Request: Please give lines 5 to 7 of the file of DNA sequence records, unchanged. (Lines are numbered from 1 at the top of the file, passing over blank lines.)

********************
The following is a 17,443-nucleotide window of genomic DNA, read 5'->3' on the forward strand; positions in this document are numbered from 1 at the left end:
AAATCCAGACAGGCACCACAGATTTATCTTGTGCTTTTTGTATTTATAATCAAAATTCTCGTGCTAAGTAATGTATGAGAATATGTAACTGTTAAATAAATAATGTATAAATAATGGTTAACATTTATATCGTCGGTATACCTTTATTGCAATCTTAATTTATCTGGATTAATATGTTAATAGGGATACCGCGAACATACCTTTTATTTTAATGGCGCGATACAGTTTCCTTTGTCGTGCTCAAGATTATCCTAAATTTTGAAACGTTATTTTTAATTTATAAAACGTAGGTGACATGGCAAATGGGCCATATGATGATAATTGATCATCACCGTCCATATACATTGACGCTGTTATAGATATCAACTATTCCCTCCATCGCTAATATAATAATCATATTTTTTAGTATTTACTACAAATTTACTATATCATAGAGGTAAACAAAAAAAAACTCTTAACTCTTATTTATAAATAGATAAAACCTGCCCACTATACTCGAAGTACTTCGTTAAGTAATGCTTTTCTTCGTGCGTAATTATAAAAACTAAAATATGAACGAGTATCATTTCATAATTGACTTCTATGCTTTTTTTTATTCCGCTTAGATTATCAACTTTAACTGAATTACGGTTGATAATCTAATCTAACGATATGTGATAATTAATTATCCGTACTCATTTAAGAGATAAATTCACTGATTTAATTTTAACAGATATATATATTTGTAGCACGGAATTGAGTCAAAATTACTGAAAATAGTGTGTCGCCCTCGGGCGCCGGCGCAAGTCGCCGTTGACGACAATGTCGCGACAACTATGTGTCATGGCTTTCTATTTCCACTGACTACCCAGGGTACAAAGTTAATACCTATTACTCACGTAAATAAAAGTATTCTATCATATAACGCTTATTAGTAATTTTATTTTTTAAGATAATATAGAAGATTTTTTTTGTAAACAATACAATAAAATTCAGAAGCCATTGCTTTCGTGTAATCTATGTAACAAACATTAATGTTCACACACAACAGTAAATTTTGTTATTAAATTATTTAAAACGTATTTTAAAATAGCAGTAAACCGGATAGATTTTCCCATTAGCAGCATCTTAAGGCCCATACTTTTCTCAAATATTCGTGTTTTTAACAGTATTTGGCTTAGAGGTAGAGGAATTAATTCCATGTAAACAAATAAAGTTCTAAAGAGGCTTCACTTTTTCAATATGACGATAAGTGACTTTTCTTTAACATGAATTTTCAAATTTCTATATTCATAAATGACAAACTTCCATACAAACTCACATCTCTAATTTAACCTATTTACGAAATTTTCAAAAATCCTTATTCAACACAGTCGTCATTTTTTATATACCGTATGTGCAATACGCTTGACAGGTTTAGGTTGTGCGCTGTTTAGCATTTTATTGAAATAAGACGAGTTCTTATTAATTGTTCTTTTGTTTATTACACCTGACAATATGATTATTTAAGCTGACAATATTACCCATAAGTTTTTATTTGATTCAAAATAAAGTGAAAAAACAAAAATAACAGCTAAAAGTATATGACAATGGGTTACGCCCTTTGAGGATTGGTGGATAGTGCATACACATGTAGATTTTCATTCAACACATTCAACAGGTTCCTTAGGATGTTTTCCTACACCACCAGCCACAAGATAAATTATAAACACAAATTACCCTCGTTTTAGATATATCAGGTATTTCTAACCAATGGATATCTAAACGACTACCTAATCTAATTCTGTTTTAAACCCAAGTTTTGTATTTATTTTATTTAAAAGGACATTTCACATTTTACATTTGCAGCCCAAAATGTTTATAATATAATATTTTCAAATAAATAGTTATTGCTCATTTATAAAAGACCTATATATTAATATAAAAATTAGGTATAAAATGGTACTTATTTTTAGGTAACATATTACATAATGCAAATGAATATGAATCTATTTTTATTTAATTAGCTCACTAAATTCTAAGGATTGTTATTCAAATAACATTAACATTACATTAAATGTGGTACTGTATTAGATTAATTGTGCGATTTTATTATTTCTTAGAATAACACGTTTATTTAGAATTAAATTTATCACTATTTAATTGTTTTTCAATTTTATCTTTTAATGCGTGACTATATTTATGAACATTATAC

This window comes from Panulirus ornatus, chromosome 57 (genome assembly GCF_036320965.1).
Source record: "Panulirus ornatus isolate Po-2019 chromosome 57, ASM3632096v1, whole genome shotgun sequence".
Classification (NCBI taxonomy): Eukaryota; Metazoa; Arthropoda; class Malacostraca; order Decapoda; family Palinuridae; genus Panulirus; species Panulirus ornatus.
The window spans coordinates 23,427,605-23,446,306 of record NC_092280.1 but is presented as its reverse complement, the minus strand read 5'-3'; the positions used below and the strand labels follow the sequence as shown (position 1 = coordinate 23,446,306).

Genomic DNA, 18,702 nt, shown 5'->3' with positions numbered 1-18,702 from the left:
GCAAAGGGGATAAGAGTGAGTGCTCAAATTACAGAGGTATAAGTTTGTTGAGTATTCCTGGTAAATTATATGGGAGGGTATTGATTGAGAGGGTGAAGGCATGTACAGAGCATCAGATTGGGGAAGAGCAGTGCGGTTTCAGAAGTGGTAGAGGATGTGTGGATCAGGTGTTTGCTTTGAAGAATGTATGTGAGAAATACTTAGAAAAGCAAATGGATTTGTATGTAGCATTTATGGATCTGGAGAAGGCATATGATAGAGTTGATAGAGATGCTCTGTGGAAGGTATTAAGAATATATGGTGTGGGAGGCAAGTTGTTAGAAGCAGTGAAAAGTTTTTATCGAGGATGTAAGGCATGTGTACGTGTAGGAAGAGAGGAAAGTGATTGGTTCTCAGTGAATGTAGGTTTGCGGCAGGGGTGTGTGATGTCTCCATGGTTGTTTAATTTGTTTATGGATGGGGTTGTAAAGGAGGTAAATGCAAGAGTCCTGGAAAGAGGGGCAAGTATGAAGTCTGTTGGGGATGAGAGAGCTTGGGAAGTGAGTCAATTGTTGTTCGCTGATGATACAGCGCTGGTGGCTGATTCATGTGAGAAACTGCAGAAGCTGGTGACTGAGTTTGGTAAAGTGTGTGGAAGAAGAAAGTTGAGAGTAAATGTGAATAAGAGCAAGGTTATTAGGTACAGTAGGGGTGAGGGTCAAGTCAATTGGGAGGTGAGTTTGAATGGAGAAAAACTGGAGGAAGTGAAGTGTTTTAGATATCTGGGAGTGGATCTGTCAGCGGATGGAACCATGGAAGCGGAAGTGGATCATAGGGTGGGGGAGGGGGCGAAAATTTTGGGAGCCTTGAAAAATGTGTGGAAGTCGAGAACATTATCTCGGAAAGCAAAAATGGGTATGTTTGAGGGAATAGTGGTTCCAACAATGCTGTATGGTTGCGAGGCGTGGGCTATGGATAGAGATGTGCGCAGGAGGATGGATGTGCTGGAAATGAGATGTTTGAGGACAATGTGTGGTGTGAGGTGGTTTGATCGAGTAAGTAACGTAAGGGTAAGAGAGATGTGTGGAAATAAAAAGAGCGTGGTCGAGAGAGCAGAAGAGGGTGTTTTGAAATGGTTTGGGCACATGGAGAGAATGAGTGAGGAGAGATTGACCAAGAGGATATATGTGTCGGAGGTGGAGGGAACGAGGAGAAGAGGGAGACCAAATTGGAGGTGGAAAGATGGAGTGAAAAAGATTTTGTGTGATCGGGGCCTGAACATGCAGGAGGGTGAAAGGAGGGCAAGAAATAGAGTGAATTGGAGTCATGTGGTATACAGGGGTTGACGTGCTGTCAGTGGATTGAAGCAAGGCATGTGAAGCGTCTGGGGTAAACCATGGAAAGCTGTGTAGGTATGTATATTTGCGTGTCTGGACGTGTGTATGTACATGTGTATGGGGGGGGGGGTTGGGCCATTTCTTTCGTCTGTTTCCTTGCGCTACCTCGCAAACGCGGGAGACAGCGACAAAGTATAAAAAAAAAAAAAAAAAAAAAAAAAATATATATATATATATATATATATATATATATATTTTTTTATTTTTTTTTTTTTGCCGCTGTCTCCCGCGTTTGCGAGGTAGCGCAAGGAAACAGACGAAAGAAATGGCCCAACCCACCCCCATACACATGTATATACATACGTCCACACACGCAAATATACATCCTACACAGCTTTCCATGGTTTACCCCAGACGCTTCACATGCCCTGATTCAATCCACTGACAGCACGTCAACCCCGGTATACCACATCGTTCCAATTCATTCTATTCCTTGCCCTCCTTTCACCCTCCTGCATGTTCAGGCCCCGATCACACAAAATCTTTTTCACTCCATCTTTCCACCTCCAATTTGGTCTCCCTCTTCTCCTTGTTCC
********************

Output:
Classification (NCBI taxonomy): Eukaryota; Metazoa; Arthropoda; class Malacostraca; order Decapoda; family Palinuridae; genus Panulirus; species Panulirus ornatus.
The window spans coordinates 23,427,605-23,446,306 of record NC_092280.1 but is presented as its reverse complement, the minus strand read 5'-3'; the positions used below and the strand labels follow the sequence as shown (position 1 = coordinate 23,446,306).

Genomic DNA, 18,702 nt, shown 5'->3' with positions numbered 1-18,702 from the left: